To calculate the ratio of ROCK I and II protein levels in REF, Western blots and silver staining of immunoprecipitated proteins were quantitated. Two different sets of ROCK I– and II–specific antibodies were used, recognizing distinct domains of the kinases, with similar results. By calibrating the immunoprecipitates (using excess antibody) and relating the same antibodies to Western blots, the protein levels could be compared.
Transfection and immunofluorescence microscopy
REF (104 cells) were cultured in 24-well plates on 13-mm-diam coverslips overnight and transfected with ROCK PH-GFP or GRP1-PH-GFP plasmids using Oligofectamine Transfection Reagent (Invitrogen) as described by the manufacturer. 24 h after transfection, cells were fixed with 4% PFA in PBS for 20 min and permeabilized with 0.1% Triton X-100 in PBS for 10 min. Double fluorescence microscopy was performed using the described antibodies, followed by incubation with appropriate fluorochrome-conjugated secondary antibodies and phalloidin (Alexa Fluor 488/568/647; Molecular Probes). For localization of ROCK I and II proteins, cells were fixed with methanol/acetone (50:50) at −20°C for 5 min. Controls for nonspecific cross-reacting of secondary antibodies were included and gave no staining above background. Samples were analyzed on a Provis AX module fluorescence microscope (Olympus; objectives: UPlanApo 40× 1.0 oil iris, UPlanApo 60× 1.4 oil; images were collected using a SPOT Insight Mono digital camera) or on a confocal microscope (model TCS NT; Leica; objective Fluorotar 100× 1.4 oil PH3), and images were processed using Adobe Photoshop 7.0. 24 h after transfection, 30 μM LY294002 or DMSO was added into transfectants in growth medium for 1 h. Cells were fixed and stained for F-actin. In some experiments, 10 μM Y-27632 (Merck Biosciences) was added to fibroblast culture seeded on FN-coated plates for 30 min before the indicated times, and then cells were fixed. Cells were stained for focal adhesion components, including paxillin and F-actin. COS7 cells (3 × 104 cells) in 12-well plates were cultured overnight in DME (Invitrogen) containing 10% FCS and transfected with ROCK PH-GFP plasmids using Lipofectamine Transfection Reagent (Invitrogen) as described by the manufacturer. At 24 h after transfection, cells were lysed with 1× Laemmli sample buffer and denatured. Samples were subjected to SDS-PAGE and Western blotting with ROCK antibodies.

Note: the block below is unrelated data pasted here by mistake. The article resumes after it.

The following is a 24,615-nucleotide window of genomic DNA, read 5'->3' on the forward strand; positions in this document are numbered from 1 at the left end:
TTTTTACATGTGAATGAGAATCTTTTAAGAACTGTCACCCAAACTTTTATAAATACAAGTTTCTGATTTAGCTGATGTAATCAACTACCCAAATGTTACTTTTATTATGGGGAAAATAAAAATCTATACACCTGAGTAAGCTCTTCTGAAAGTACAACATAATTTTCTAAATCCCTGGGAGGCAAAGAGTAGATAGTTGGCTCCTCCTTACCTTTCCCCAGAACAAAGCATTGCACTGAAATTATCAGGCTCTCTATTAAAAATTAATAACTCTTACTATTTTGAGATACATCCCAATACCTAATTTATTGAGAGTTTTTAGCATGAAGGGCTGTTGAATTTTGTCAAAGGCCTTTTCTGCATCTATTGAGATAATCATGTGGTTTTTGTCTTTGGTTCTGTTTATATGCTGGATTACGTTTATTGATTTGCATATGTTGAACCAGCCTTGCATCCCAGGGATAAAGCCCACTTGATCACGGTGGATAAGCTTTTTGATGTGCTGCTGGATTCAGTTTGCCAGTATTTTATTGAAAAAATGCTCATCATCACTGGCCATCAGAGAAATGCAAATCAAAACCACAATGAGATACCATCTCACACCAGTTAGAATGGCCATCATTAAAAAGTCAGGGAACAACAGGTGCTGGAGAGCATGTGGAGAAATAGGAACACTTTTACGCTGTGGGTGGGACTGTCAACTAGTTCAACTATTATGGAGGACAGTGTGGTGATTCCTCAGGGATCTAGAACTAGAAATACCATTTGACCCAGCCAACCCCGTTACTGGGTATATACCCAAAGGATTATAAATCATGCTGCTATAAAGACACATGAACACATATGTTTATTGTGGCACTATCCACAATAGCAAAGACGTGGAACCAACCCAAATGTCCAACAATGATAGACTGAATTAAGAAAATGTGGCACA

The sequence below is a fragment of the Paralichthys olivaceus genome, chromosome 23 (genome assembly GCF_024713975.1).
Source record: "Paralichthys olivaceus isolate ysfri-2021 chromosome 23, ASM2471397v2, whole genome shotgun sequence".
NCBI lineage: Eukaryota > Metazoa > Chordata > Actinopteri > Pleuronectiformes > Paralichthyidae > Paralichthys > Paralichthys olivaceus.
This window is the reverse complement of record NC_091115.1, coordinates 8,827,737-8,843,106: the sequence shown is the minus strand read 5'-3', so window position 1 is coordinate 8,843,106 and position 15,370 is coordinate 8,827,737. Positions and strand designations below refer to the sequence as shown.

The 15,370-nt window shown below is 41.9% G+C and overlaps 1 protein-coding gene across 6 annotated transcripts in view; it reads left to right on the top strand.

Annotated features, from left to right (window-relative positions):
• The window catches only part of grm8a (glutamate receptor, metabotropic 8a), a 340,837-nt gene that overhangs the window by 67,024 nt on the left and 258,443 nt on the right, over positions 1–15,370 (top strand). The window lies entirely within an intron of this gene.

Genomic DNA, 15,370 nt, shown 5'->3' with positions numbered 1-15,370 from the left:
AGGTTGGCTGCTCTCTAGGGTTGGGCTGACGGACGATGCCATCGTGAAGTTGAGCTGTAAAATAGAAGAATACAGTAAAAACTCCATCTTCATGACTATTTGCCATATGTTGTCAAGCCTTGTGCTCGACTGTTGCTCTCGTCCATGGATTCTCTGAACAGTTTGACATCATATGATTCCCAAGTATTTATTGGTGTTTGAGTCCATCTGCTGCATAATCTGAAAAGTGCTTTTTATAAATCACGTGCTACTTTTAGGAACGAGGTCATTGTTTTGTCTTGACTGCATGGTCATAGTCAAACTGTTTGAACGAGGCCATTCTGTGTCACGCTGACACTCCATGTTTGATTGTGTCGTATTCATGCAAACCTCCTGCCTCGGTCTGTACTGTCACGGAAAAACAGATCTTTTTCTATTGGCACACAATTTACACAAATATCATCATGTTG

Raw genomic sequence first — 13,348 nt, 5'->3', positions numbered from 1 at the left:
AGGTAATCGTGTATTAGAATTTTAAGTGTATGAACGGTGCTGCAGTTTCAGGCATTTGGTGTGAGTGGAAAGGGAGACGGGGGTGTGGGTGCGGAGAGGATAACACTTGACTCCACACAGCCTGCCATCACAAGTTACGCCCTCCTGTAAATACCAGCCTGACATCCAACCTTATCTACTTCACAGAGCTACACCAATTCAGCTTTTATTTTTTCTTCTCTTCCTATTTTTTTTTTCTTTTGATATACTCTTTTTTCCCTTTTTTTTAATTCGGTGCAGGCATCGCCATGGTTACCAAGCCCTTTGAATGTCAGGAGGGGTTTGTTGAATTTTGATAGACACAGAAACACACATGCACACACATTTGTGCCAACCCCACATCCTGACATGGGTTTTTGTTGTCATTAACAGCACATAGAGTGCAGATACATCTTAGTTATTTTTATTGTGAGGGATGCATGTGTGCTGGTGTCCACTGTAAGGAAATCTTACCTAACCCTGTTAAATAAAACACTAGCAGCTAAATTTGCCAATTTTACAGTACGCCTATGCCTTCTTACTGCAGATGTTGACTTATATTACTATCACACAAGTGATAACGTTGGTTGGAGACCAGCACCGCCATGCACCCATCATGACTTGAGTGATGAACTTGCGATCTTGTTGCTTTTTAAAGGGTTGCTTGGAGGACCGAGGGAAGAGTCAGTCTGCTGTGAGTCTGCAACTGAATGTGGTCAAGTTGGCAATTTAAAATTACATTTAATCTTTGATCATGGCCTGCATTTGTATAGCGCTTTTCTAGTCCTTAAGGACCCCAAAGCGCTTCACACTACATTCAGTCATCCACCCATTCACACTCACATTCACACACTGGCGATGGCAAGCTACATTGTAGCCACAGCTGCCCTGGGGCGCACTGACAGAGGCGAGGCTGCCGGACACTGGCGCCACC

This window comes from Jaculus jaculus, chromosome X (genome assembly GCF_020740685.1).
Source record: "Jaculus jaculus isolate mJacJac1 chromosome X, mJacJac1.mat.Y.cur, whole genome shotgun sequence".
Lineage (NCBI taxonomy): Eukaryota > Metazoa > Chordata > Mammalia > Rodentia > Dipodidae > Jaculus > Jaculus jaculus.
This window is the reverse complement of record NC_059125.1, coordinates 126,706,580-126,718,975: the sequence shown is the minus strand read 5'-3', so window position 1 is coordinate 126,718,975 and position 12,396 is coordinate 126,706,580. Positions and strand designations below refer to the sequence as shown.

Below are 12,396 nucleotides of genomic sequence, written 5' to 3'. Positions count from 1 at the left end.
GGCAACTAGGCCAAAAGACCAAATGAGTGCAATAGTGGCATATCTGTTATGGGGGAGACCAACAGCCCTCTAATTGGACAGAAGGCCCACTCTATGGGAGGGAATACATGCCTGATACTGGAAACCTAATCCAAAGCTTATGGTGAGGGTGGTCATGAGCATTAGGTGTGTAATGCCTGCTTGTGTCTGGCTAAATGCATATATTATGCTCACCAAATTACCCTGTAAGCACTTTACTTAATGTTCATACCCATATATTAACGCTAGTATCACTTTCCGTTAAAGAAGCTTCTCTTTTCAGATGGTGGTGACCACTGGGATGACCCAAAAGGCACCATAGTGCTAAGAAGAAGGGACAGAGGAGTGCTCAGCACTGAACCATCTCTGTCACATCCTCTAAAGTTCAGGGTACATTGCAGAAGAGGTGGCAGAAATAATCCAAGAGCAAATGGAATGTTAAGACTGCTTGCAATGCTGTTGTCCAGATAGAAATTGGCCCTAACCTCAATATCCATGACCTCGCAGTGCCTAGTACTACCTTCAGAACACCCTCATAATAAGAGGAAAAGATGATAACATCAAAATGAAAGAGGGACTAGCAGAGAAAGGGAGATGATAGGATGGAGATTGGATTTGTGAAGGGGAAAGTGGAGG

Silencing of ROCKs
Sense and antisense siRNA oligos corresponding to the target sequence for rat ROCK I (AATCGGCAGAGGTGCATTTGG), for rat ROCK II (AACGTGGAAAGCCTGCTGGAT), and for luciferase as negative control (AACGTACGCGGAATACTTCGA) were synthesized by Ambion and annealed. Uniqueness of individual target sequences was confirmed by a BLAST search of rat and mouse databases. Duplex RNAs were labeled by Cy3 or FAM used by Silencer siRNA Labeling Kit (Ambion). Transfection of siRNA (200 nM) was performed using Oligofectamine Reagent. Effective gene silencing was observed at the 50-nM level. 24–72 h after transfection, cells were analyzed. Cotransfection of Cy3-labeled siRNA duplexes with myc full-length ROCK I or II plasmid were performed in control experiments and cells were stained for myc-epitope and F-actin. Sense and anti-sense DNA encoding a short hairpin RNA corresponding to the target sequence for rat ROCK II, AAGTCGTGCTTGCACTGGATG, was cloned into the site of BamHI and HindIII of pRNA-U6.1/Hygro vector (GenScript Corp.). REF cells transfected stably with this construct or empty vector were selected in growth medium containing hygromycin B (50 μg/ml) for 2 wk. Single clones were isolated and grown for cytoskeletal analysis.